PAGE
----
Moscow is a city that cannot be described with simple words - it requires epithets and proverbs. It has been called white-walled and gold-domed, ancient and youthful, hospitable and business-like, solemn and merry and bustling all at once. A sun, feeding life, which spins around it . In other words, a true capital.
Moscow 2018 | OstafyevoOne of the grandest suburban Moscow estates is now located within the city limits, in New MoscowOne of the grandest suburban Moscow estates is now located within the city limits, in New Moscow
Estate Museum: Wed – Thu, Sat – Sun 10 a.m. – 6 p.m.; Fri 10 a.m. – 5 p.m. (closed every last Friday of the month); park: Wed – Sun 8 a.m. – 10 p.m.
One of the grandest suburban Moscow estates is now located within the city limits, in New Moscow. From the late 18th century to the late 19th century, the estate was owned by the princely family of Vyazemsky, and after that it passed into the hands of Count Sheremetev family.
The large stately Neoclassical house was built in 1807 on the shore of the pond. Andrey Vyazemsky had invited his son-in-law Nikolay Karamzin to settle at Ostafyevo. In April 1807, after his father's death, the estate passed on to Pyotr Vyazemsky, who often hosted such guests as Alexander Pushkin, Vasily Zhukovsky, Konstantin Batyushkov, Denis Davydov, Alexander Griboyedov, Nikolai Gogol, and Adam Mickiewicz.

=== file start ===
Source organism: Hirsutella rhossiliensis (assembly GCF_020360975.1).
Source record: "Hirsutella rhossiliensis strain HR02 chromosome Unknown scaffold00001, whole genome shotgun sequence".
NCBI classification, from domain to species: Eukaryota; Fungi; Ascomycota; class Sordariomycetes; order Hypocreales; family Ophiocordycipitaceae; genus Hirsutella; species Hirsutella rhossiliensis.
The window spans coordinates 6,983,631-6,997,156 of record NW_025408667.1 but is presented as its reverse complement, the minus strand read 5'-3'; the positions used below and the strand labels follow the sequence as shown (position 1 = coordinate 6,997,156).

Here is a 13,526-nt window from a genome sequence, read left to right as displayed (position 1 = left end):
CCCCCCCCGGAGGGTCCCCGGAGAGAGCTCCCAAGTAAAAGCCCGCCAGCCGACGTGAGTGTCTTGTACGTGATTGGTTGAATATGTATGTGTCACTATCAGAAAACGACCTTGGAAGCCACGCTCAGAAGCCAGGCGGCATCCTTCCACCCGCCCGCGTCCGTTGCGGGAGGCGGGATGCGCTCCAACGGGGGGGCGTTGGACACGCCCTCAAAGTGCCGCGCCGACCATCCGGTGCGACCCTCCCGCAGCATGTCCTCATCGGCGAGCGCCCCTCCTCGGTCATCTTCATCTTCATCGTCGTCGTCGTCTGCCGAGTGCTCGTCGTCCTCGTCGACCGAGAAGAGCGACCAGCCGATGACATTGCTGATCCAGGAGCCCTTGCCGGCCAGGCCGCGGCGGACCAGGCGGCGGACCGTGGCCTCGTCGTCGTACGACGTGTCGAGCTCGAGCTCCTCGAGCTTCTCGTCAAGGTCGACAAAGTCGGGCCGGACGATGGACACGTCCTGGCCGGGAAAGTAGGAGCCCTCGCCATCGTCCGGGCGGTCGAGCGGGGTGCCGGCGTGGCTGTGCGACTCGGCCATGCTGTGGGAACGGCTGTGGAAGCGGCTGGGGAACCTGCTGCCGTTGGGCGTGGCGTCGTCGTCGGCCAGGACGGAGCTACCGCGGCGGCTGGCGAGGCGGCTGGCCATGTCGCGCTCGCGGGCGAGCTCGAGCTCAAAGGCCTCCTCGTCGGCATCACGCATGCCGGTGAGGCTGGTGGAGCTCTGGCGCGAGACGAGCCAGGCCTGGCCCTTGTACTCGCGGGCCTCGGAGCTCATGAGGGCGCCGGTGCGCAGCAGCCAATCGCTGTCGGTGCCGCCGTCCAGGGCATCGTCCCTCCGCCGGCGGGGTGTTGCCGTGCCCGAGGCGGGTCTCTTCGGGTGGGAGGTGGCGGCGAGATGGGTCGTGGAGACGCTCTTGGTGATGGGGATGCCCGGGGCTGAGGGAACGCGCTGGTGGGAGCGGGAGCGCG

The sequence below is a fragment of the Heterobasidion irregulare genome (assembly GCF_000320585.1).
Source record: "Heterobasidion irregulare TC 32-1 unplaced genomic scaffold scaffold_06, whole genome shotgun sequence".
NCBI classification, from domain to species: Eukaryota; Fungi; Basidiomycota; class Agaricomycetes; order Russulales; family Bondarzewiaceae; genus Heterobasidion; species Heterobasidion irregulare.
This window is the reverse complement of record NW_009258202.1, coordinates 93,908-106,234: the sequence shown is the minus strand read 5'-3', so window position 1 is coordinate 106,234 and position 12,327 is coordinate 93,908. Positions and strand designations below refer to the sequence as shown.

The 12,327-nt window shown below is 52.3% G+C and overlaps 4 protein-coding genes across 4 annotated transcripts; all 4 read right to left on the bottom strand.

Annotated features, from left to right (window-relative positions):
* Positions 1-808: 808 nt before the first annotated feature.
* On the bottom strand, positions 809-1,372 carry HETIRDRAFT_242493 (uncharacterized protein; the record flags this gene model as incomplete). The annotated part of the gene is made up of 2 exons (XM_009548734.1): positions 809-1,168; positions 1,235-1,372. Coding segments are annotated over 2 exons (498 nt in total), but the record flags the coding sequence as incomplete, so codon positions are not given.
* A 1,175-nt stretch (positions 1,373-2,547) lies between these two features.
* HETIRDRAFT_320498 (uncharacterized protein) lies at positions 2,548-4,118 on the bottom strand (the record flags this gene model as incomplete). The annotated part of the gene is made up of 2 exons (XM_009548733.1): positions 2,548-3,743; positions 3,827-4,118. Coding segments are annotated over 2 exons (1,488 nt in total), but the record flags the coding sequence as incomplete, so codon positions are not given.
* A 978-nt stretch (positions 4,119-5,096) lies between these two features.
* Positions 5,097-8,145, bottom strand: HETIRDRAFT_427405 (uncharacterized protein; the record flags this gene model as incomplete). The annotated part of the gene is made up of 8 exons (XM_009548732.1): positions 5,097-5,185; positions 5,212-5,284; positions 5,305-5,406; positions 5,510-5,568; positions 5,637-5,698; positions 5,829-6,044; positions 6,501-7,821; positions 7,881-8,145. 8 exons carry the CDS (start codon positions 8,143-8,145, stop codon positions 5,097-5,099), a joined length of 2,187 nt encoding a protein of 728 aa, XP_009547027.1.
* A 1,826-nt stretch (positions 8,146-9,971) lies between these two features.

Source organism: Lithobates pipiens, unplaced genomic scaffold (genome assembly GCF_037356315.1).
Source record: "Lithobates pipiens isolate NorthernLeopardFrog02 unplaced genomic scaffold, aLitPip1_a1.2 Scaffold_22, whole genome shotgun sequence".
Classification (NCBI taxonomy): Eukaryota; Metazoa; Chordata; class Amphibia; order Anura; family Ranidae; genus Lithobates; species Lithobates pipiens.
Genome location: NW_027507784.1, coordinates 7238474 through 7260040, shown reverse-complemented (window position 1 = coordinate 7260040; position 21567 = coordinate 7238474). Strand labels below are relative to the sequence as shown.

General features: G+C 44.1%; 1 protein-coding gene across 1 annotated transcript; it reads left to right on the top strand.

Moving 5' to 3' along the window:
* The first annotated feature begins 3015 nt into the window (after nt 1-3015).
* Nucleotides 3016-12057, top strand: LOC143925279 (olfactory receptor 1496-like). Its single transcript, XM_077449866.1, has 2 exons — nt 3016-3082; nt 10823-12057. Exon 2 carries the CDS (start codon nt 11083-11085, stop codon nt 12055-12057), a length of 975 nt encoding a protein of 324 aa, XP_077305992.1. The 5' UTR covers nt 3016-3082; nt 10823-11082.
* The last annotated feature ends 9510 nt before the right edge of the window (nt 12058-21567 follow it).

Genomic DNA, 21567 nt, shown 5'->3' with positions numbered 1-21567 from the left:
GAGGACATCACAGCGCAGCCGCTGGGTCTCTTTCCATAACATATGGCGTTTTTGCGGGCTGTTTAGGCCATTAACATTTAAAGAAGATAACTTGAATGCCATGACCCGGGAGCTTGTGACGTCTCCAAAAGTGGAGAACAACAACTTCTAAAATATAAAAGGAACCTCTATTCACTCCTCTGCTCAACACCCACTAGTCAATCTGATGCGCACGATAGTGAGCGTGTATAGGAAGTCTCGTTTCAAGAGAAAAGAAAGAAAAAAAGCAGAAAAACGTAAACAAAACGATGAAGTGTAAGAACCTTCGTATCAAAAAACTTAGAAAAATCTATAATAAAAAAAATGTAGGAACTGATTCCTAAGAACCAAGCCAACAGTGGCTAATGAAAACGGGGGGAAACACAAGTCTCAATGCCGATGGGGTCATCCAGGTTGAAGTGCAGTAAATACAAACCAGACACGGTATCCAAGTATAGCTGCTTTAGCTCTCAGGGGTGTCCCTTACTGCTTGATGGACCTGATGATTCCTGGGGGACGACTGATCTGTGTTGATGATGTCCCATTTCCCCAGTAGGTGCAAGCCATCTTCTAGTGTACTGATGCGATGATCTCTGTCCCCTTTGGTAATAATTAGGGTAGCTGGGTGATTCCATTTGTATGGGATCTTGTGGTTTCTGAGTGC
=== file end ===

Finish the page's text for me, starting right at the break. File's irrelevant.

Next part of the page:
By the end of the 19th century, the Vyazemsky family knew very well that their estate is an important historical place, and the rooms of Pushkin and Karamzin were kept exactly as the famous guests had seen them. Count Sergei Sheremetev, who became the estate's next owner, also took care of the house's cultural heritage, and even installed several monuments to the members of the Vyazemsky family, as well as to Pushkin and Zhukovsky, around the house.
This idyll came to an abrupt end with the revolution of 1917. The estate was nationalized, the Soviet authorities had opened a museum, which was headed by the great-grandson of poet Pyotr Vyazemsky, Pavel Sheremetev. Later, there was a Young Pioneers' camp, and a sanatorium for Soviet bureaucrats, and in the 1980s, the estate was once again given a status of the museum.